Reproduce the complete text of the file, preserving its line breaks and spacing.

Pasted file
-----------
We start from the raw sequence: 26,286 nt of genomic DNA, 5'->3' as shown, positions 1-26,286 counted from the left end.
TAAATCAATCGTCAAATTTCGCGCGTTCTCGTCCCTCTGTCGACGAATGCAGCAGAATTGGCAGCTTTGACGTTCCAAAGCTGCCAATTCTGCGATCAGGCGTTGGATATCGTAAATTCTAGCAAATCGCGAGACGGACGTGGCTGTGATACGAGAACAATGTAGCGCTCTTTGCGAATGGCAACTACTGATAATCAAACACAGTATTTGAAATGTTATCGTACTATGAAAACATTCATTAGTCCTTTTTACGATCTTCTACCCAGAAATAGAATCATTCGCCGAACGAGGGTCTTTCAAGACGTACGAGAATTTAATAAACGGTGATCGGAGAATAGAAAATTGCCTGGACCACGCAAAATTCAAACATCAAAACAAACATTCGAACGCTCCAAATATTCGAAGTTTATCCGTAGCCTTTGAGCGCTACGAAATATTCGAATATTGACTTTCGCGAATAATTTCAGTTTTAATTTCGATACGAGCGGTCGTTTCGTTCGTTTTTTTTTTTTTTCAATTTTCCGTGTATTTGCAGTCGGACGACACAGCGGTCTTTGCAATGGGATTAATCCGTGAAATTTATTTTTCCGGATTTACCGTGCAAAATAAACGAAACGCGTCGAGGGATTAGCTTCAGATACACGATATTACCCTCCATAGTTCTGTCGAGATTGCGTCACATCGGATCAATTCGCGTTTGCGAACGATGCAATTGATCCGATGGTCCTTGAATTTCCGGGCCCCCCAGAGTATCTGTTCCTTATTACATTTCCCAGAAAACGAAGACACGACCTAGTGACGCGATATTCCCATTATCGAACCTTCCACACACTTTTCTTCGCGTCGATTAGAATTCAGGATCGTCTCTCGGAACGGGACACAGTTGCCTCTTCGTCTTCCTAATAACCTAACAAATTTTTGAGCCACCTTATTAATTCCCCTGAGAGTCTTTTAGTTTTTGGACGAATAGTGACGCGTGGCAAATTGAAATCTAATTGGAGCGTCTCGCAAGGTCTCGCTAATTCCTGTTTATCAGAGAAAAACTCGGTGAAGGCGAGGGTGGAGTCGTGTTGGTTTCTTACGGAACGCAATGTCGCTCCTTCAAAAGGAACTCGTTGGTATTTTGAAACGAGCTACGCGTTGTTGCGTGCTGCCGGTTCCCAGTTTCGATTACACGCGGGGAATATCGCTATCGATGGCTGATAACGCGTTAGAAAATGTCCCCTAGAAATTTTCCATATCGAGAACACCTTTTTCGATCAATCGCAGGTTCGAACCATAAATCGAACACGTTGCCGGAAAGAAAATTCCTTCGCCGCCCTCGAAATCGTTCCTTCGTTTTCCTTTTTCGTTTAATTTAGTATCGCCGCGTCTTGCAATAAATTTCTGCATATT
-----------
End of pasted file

We start from the raw sequence: 26,286 nt of genomic DNA, 5'->3' as shown, positions 1-26,286 counted from the left end.
TAAATCAATCGTCAAATTTCGCGCGTTCTCGTCCCTCTGTCGACGAATGCAGCAGAATTGGCAGCTTTGACGTTCCAAAGCTGCCAATTCTGCGATCAGGCGTTGGATATCGTAAATTCTAGCAAATCGCGAGACGGACGTGGCTGTGATACGAGAACAATGTAGCGCTCTTTGCGAATGGCAACTACTGATAATCAAACACAGTATTTGAAATGTTATCGTACTATGAAAACATTCATTAGTCCTTTTTACGATCTTCTACCCAGAAATAGAATCATTCGCCGAACGAGGGTCTTTCAAGACGTACGAGAATTTAATAAACGGTGATCGGAGAATAGAAAATTGCCTGGACCACGCAAAATTCAAACATCAAAACAAACATTCGAACGCTCCAAATATTCGAAGTTTATCCGTAGCCTTTGAGCGCTACGAAATATTCGAATATTGACTTTCGCGAATAATTTCAGTTTTAATTTCGATACGAGCGGTCGTTTCGTTCGTTTTTTTTTTTTTTCAATTTTCCGTGTATTTGCAGTCGGACGACACAGCGGTCTTTGCAATGGGATTAATCCGTGAAATTTATTTTTCCGGATTTACCGTGCAAAATAAACGAAACGCGTCGAGGGATTAGCTTCAGATACACGATATTACCCTCCATAGTTCTGTCGAGATTGCGTCACATCGGATCAATTCGCGTTTGCGAACGATGCAATTGATCCGATGGTCCTTGAATTTCCGGGCCCCCCAGAGTATCTGTTCCTTATTACATTTCCCAGAAAACGAAGACACGACCTAGTGACGCGATATTCCCATTATCGAACCTTCCACACACTTTTCTTCGCGTCGATTAGAATTCAGGATCGTCTCTCGGAACGGGACACAGTTGCCTCTTCGTCTTCCTAATAACCTAACAAATTTTTGAGCCACCTTATTAATTCCCCTGAGAGTCTTTTAGTTTTTGGACGAATAGTGACGCGTGGCAAATTGAAATCTAATTGGAGCGTCTCGCAAGGTCTCGCTAATTCCTGTTTATCAGAGAAAAACTCGGTGAAGGCGAGGGTGGAGTCGTGTTGGTTTCTTACGGAACGCAATGTCGCTCCTTCAAAAGGAACTCGTTGGTATTTTGAAACGAGCTACGCGTTGTTGCGTGCTGCCGGTTCCCAGTTTCGATTACACGCGGGGAATATCGCTATCGATGGCTGATAACGCGTTAGAAAATGTCCCCTAGAAATTTTCCATATCGAGAACACCTTTTTCGATCAATCGCAGGTTCGAACCATAAATCGAACACGTTGCCGGAAAGAAAATTCCTTCGCCGCCCTCGAAATCGTTCCTTCGTTTTCCTTTTTCGTTTAATTTAGTATCGCCGCGTCTTGCAATAAATTTCTGCATATT